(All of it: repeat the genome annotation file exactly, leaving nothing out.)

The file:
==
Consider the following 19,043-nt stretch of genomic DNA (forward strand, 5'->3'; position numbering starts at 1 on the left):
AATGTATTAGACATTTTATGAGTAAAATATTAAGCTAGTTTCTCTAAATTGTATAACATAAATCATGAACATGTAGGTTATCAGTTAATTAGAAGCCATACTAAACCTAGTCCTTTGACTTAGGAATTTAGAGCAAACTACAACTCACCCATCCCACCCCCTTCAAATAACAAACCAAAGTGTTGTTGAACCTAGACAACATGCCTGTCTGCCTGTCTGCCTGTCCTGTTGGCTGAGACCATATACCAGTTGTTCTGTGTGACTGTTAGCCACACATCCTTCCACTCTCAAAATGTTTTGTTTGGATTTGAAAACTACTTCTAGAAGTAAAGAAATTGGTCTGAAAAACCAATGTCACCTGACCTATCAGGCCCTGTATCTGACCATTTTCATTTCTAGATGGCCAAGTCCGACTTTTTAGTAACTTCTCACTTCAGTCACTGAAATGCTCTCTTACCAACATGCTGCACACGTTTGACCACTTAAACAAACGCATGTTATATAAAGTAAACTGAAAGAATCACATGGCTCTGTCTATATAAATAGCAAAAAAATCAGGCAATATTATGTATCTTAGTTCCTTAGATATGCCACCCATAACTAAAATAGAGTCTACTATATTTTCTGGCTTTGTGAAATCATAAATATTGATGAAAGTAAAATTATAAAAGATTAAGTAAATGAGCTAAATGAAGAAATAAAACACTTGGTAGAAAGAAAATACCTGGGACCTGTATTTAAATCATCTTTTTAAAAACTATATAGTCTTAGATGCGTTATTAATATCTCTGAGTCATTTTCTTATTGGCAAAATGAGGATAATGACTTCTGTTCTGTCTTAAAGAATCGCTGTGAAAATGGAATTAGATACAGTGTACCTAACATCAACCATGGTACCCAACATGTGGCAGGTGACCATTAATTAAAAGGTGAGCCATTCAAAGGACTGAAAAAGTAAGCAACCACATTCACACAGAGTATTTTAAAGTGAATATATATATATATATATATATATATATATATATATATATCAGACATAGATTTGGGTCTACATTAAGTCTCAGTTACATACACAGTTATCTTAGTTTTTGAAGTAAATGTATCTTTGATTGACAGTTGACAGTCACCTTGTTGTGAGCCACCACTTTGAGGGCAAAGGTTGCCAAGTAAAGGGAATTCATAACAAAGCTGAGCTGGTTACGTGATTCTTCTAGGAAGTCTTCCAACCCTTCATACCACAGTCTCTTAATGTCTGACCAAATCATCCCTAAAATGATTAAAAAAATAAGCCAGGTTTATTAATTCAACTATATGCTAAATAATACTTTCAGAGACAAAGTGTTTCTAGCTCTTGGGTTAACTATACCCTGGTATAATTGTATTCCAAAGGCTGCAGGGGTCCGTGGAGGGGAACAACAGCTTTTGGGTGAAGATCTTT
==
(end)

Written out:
Consider the following 19,043-nt stretch of genomic DNA (forward strand, 5'->3'; position numbering starts at 1 on the left):
AATGTATTAGACATTTTATGAGTAAAATATTAAGCTAGTTTCTCTAAATTGTATAACATAAATCATGAACATGTAGGTTATCAGTTAATTAGAAGCCATACTAAACCTAGTCCTTTGACTTAGGAATTTAGAGCAAACTACAACTCACCCATCCCACCCCCTTCAAATAACAAACCAAAGTGTTGTTGAACCTAGACAACATGCCTGTCTGCCTGTCTGCCTGTCCTGTTGGCTGAGACCATATACCAGTTGTTCTGTGTGACTGTTAGCCACACATCCTTCCACTCTCAAAATGTTTTGTTTGGATTTGAAAACTACTTCTAGAAGTAAAGAAATTGGTCTGAAAAACCAATGTCACCTGACCTATCAGGCCCTGTATCTGACCATTTTCATTTCTAGATGGCCAAGTCCGACTTTTTAGTAACTTCTCACTTCAGTCACTGAAATGCTCTCTTACCAACATGCTGCACACGTTTGACCACTTAAACAAACGCATGTTATATAAAGTAAACTGAAAGAATCACATGGCTCTGTCTATATAAATAGCAAAAAAATCAGGCAATATTATGTATCTTAGTTCCTTAGATATGCCACCCATAACTAAAATAGAGTCTACTATATTTTCTGGCTTTGTGAAATCATAAATATTGATGAAAGTAAAATTATAAAAGATTAAGTAAATGAGCTAAATGAAGAAATAAAACACTTGGTAGAAAGAAAATACCTGGGACCTGTATTTAAATCATCTTTTTAAAAACTATATAGTCTTAGATGCGTTATTAATATCTCTGAGTCATTTTCTTATTGGCAAAATGAGGATAATGACTTCTGTTCTGTCTTAAAGAATCGCTGTGAAAATGGAATTAGATACAGTGTACCTAACATCAACCATGGTACCCAACATGTGGCAGGTGACCATTAATTAAAAGGTGAGCCATTCAAAGGACTGAAAAAGTAAGCAACCACATTCACACAGAGTATTTTAAAGTGAATATATATATATATATATATATATATATATATATATATATCAGACATAGATTTGGGTCTACATTAAGTCTCAGTTACATACACAGTTATCTTAGTTTTTGAAGTAAATGTATCTTTGATTGACAGTTGACAGTCACCTTGTTGTGAGCCACCACTTTGAGGGCAAAGGTTGCCAAGTAAAGGGAATTCATAACAAAGCTGAGCTGGTTACGTGATTCTTCTAGGAAGTCTTCCAACCCTTCATACCACAGTCTCTTAATGTCTGACCAAATCATCCCTAAAATGATTAAAAAAATAAGCCAGGTTTATTAATTCAACTATATGCTAAATAATACTTTCAGAGACAAAGTGTTTCTAGCTCTTGGGTTAACTATACCCTGGTATAATTGTATTCCAAAGGCTGCAGGGGTCCGTGGAGGGGAACAACAGCTTTTGGGTGAAGATCTTT